Smart technology makes tracking personal health metrics — from posture to sleep quality — easier than ever. But one new device could be more medically useful than any yet on the market: a smart contact lens.
Developed by Google’s secretive Google X arm, the initial prototype is designed to monitor glucose for diabetics. It sports a tiny sensor that measures glucose in tears and an antenna that wirelessly transmits the data to a connected device.
Google’s clinical research studies demonstrate the device can take one reading per second, promising a constant, noninvasive alternative to diabetics’ routine finger pricks throughout the day. The lens could also immediately alert patients, doctors or caregivers to abnormal glucose levels.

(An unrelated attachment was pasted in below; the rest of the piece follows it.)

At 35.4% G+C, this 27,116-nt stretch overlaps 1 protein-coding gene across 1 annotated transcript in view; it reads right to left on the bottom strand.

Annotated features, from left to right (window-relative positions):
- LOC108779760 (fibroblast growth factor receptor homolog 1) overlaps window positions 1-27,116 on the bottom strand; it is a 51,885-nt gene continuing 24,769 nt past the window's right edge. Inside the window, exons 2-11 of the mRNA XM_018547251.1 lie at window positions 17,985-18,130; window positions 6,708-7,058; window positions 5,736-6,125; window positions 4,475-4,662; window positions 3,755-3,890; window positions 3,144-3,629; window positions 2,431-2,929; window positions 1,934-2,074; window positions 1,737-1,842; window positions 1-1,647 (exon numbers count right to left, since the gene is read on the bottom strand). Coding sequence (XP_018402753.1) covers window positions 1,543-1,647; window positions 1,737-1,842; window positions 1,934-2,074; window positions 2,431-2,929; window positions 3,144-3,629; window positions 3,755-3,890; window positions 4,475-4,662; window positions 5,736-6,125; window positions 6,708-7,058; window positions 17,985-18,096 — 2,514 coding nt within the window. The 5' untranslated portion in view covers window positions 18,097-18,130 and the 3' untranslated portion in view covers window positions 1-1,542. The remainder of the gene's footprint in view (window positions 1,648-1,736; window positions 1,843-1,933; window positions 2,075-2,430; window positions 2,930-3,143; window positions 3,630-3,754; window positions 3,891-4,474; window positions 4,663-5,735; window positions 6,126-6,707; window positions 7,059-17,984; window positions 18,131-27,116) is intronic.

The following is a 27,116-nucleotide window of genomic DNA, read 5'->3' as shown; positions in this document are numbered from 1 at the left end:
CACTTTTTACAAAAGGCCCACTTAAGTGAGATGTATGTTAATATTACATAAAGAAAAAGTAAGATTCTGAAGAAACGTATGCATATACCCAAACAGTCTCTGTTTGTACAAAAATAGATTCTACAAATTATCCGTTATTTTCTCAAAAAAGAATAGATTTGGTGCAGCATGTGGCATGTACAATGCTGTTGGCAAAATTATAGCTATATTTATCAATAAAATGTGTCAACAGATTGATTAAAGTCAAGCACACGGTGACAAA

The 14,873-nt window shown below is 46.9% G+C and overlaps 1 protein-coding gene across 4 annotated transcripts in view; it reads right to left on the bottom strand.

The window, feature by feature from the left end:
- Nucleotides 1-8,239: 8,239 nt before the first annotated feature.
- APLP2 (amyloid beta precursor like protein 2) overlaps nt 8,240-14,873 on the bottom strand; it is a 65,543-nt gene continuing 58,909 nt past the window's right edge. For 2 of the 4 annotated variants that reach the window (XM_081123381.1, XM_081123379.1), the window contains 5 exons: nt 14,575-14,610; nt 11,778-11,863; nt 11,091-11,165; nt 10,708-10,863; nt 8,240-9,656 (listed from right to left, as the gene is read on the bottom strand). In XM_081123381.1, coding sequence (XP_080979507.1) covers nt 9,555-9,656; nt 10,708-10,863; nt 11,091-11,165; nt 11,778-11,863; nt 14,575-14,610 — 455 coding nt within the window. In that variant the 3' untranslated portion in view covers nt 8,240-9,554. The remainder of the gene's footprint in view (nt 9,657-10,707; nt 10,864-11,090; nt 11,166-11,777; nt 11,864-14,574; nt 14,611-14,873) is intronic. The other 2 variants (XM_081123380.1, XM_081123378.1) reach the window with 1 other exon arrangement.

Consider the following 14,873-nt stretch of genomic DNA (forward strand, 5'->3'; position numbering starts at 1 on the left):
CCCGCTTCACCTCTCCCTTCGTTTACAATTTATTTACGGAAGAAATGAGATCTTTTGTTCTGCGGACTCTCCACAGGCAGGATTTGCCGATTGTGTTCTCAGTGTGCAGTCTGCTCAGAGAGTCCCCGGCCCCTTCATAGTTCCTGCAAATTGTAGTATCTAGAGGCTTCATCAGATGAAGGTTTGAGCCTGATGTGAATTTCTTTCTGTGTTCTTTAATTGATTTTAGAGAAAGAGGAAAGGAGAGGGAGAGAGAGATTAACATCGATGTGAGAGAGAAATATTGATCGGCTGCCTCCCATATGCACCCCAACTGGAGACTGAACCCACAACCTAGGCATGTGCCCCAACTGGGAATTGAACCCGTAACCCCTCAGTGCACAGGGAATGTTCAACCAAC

A different twist on the same technology could produce lenses that work better than current bifocal contact lenses. By detecting eye muscle movements and automatically adjusting focus — similar to an automatic camera lens — the new lens could replicate the eye’s natural functioning.
In July, pharmaceutical giant Novartis announced it would license and commercialize the lenses, initially focusing on these two applications. CEO Joseph Jimenez said the company wants a prototype available for research-and-development reviews by early 2015, though Novartis says it’s too early to say which version of the lens will be available first.